Christianity: Doctrine and Ethics

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I am a 1967 graduate of The Citadel (Distinguished Military Student, member of the Economic Honor Society, Dean's List), a 1975 graduate of Gordon-Conwell Theological Seminary (M.Div., magna cum laude, member of the Phi Alpha Chi academic honor society); I attended the Free University of Amsterdam and completed my History of Dogma there and then received a full scholarship from the Dutch government to transfer to the sister school in Kampen, Holland. In 1979 I graduated from the Theological Seminary of the Reformed Churches of Holland (Drs. with honors in Ethics). My New Testament minor was completed with Herman Ridderbos. I am also a 2001 Ph.D. graduate of Westminster Theological Seminary (Systematic Theology) in Philly with a dissertation on the "unio mystica" in the theology of Dr. Herman Bavinck (1854-1921). I am a former tank commander, and instructor in the US Army Armor School at Ft. Knox, KY. I have been happily married to my childhood sweetheart and best friend, Sally, for 43 years. We have 6 children, one of whom is with the Lord, and 14 wonderful grandchildren.

Thursday, January 21, 2010

Environmentalism and Its Worldview (III)

Many of us “more mature” theologians (read: older), cut our teeth on Henry Van Til’s seminal work The Calvinistic Concept of Culture.[1] Among other important truths, Van Til reminded us that “culture is simply the service of God in our lives; it is religion externalized.”[2] Culture and cultural norms were never meant to be neutral or adiaphorous. John Frame puts it quite well when he states, “It is interesting that that Latin term colere, from which we get the word culture, also refers to religious service, and comes into English as cult, cultic, and so on. Culture and cult go together.”[3]

Therefore, if Christians are to enter the arena of ideas and ideologies they should possess an accurate and biblical view of God, man, society, truth, knowledge, and ethics—at the very least. Not to do so could easily entail getting run over, mutilated, and eventually thrown under the bus of secular totalitarianism. I’m suggesting, in fact, that that is precisely what has occurred with those Christian celebs who found it necessary to sign on to the UN’s Intergovernmental Panel on Climate Change and now refuse to remove their names from that document, even in light of much of the discredit that the environmentalists have experienced.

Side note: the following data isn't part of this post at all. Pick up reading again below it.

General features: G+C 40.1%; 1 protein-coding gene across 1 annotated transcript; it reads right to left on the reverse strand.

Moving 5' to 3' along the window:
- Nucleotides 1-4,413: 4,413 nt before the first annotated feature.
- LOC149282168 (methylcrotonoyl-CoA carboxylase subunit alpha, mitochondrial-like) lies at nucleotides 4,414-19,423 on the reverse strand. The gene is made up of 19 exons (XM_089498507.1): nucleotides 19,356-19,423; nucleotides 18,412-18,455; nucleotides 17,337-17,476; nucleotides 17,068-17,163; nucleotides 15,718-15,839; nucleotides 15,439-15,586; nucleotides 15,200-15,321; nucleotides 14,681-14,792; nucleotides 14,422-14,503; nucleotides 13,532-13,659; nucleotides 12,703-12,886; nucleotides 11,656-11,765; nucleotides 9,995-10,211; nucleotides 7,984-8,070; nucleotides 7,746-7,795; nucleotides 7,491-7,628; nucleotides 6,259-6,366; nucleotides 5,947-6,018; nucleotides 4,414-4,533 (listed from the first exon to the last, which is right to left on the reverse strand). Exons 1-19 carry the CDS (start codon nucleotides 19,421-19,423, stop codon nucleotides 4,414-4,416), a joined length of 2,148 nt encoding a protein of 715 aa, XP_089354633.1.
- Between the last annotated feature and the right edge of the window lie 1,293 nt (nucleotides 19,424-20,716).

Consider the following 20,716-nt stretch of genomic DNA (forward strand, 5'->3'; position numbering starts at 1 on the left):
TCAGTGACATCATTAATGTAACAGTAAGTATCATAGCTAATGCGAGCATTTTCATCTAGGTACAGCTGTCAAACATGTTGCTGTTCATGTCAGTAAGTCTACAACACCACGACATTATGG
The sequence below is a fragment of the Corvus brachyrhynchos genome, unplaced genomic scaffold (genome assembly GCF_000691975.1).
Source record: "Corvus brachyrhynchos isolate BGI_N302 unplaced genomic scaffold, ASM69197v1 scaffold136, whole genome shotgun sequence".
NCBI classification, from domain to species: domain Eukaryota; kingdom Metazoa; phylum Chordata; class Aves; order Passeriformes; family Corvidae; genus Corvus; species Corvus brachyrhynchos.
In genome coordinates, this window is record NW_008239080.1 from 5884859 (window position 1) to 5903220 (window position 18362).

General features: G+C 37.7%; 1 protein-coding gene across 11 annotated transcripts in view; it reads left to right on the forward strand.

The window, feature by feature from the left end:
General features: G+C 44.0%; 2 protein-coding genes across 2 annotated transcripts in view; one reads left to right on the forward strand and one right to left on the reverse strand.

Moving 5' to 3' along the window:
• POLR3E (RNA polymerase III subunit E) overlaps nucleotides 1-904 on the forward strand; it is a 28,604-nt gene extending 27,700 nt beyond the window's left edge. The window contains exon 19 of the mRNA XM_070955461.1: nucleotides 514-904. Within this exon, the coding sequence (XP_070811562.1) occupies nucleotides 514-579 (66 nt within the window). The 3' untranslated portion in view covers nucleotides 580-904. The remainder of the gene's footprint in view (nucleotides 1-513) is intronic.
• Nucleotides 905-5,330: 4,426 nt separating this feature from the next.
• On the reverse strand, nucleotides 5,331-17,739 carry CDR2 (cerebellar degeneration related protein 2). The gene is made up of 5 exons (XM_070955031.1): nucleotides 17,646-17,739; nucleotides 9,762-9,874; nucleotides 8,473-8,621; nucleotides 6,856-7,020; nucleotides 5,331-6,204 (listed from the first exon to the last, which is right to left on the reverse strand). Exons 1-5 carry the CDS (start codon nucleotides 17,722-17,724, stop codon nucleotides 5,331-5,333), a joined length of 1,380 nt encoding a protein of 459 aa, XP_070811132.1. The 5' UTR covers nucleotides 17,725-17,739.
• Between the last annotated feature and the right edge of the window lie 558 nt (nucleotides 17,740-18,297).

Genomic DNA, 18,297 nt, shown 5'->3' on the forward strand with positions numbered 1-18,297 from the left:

Far too many Christians have been followers of secular ideology when it comes to environmentalism, global warming, or climate change—whatever the going descriptions are. In other words, there has been no concerted effort on the part of the signatories to explain what their own worldview is, although I guess we are to suppose that it is Christian. There are no elucidations of where they disagree with the IPCC or with the worldview and presuppositions driving it. Are we to suppose, then, that each culture and worldview is neutral when it comes to God? I certainly hope we are not that naïve! Frame’s comments are quite helpful at this point. “Every worldview, every philosophy, even if it professes to be nonreligious, has [a] totalitarian influence on human life, and, followed consistently, will dictate a certain kind of culture. Culture, therefore, is never religiously neutral. Everything in culture expresses and communicates a religious conviction: either faith in the true God or denial of him.”[4]

Each worldview, Christian or otherwise, encompasses every aspect and facet of life. In that sense, each worldview is “totalitarian” in that it is meant to govern everything we say, do, and think. Certainly, most Christians are familiar with the scriptural texts that address this point I’m making here, but just to be on the safe side, let me give you a few to help us understand better. Probably the first text that comes to your mind is the same one that comes to mine: 1 Corinthians 10:31. “So, whether you eat or drink, or whatever you do, do all to the glory of God.” This is, indeed, an all-encompassing verse of Scripture isn’t it? It is not so much what we eat or drink, although that is most certainly addressed. Rather, whatever we do is to be done consciously to the glory of God. How can you and I, sinners that we are, glorify God? The short answer is that we glorify him by thinking his thoughts after him. How can we think his thoughts after him? By going to the Bible, reading it, studying it, meditating upon it, praying for wisdom and power to apply it, and, as the psalmist says, hiding or storing it in our heart (Ps. 119:11).

A very similar text is found in Colossians 3:17, where Paul instructs the Church this way: “And whatever you do, in word or deed, do everything in the name of the Lord Jesus, giving thanks to God the Father through him.” We observe here a repetition of the same general categories that Paul referred to in 1 Corinthians 10:31. The intent is to draw the Christian’s attention to the truth that God is Lord of the entirety of life and not merely of a few segments or compartments. “So everything we do in culture will reflect our faith in some way.”[5]